The tsunami alert exercise that took place from the 28 to the 30 October in the Mediterranean, North-eastern Atlantic, and the Black Sea has been marked by a strong participation of the civil protection authorities. This simulation aimed at testing the preparedness of the countries participating in the NEAMTWS established by the IOC of UNESCO.
In comparison to the first test organized in 2012, more Civil Protection Authorities (from 5 to 14) took part in the exercise. This exercise has been also the occasion to test the mainstreaming into the NEAMTWS system of the standard operational procedures of the Emergency Response Coordination Centre of the European Commission, which co-funds the exercise, for providing international assistance through the Union civil protection mechanism in case of major disasters.
For certain countries, e.g. Spain, Lebanon, Romania, UK, this exercise was the first occasion to establish contracts among the actors concerned with tsunami risk at national level.For the first time, countries bordering the Black Sea, like Romania and Russia, participated in the exercise.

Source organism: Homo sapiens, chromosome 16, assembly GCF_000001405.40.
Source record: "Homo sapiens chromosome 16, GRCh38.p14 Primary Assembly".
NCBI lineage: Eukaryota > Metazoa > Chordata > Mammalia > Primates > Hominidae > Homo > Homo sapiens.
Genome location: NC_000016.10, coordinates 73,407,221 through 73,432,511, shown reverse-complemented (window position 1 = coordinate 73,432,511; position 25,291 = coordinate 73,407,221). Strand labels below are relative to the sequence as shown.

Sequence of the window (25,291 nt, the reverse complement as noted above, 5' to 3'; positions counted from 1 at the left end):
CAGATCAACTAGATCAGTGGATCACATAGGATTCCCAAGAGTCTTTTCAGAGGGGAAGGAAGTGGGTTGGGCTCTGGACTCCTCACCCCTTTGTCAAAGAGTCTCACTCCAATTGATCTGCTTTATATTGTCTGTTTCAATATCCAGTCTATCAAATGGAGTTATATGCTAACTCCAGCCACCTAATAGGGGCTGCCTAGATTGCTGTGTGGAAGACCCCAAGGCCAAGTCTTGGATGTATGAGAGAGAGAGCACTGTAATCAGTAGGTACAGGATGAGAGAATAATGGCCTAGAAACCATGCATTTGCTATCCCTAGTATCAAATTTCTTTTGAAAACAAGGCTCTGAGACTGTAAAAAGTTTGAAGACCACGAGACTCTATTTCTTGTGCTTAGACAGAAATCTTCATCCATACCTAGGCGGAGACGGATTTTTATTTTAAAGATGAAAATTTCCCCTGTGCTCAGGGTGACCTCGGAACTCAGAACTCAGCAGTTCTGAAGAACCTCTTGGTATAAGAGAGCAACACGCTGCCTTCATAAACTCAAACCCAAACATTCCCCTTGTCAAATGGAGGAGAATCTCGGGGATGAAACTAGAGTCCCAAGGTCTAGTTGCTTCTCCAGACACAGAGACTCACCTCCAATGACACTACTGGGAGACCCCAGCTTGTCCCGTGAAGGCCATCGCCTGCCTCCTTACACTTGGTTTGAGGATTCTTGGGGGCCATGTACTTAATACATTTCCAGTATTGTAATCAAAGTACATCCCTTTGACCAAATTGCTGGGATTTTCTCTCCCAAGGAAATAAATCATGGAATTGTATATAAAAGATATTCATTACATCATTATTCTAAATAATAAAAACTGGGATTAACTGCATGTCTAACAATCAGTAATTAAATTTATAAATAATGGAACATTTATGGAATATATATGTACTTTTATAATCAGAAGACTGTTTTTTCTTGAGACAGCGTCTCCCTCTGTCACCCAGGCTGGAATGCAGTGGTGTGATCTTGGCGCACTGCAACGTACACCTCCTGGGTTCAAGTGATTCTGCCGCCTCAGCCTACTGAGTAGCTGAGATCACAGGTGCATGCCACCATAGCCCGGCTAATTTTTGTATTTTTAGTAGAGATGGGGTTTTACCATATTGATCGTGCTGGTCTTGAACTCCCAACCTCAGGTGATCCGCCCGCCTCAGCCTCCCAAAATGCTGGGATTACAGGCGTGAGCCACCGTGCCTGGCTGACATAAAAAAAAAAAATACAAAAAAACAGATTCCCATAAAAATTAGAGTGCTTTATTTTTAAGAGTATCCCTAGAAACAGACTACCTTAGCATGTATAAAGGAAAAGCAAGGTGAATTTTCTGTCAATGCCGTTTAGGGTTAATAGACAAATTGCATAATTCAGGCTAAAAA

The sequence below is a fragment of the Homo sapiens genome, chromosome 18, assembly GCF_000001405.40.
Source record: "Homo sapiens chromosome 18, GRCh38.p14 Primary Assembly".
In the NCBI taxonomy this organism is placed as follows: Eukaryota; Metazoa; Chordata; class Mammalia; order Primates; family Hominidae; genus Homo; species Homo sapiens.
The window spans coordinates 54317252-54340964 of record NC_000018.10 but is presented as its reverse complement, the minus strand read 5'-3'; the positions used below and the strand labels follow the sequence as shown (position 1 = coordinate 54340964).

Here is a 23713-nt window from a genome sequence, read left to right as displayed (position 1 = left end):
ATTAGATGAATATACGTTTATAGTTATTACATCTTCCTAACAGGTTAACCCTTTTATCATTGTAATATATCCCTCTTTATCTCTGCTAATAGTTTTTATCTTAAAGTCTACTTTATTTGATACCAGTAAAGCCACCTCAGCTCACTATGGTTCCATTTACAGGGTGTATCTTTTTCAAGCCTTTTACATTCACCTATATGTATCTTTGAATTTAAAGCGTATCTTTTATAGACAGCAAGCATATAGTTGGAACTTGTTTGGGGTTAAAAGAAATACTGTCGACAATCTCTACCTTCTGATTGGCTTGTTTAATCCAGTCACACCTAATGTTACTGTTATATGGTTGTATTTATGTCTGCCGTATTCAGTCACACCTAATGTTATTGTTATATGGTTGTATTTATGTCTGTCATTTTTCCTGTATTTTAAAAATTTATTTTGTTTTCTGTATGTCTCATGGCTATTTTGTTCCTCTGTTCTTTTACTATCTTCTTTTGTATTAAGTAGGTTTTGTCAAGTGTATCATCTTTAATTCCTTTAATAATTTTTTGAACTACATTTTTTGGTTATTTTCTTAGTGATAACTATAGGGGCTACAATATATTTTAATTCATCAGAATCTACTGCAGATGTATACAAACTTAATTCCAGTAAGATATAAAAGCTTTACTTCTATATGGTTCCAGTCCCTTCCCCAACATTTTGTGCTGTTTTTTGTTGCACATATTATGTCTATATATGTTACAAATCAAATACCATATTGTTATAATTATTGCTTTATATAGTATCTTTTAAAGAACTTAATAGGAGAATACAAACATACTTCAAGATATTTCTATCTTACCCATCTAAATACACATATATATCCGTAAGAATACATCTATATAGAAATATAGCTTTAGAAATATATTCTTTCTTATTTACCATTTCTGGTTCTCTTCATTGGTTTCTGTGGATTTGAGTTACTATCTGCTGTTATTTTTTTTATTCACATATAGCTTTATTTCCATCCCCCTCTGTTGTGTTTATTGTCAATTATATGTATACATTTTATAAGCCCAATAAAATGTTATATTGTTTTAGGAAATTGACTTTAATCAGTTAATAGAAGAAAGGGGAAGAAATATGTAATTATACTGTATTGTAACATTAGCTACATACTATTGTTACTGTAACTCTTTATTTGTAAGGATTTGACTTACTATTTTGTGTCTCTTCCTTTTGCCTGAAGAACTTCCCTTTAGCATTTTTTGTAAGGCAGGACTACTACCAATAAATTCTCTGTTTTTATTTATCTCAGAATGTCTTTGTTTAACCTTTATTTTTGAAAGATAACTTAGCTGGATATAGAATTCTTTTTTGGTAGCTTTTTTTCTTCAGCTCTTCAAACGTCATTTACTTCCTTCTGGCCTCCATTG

During the exercise some communication issues has been identified, providing the opportunity to learn some lessons regarding, in particular, the use of some communication technologies.
The exercise, named NEAMWave14, simulated 4 earthquakes generating tsunamis in the Mediterranean, north-eastern Atlantic, and Black Sea. In total 20 countries, Croatia, Cyprus, Egypt, Finland, France, Germany, Greece, Ireland, Israel, Italy, Lebanon, Malta, Monaco, Portugal, Romania, Russia, Spain, Sweden, Turkey, and the United Kingdom out of 39 NEAMTWS Member States took part in the exercise.